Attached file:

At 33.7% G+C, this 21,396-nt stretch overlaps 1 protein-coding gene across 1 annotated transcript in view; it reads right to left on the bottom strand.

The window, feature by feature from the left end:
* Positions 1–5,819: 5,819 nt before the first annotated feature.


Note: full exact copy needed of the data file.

At 33.7% G+C, this 21,396-nt stretch overlaps 1 protein-coding gene across 1 annotated transcript in view; it reads right to left on the bottom strand.

The window, feature by feature from the left end:
* Positions 1–5,819: 5,819 nt before the first annotated feature.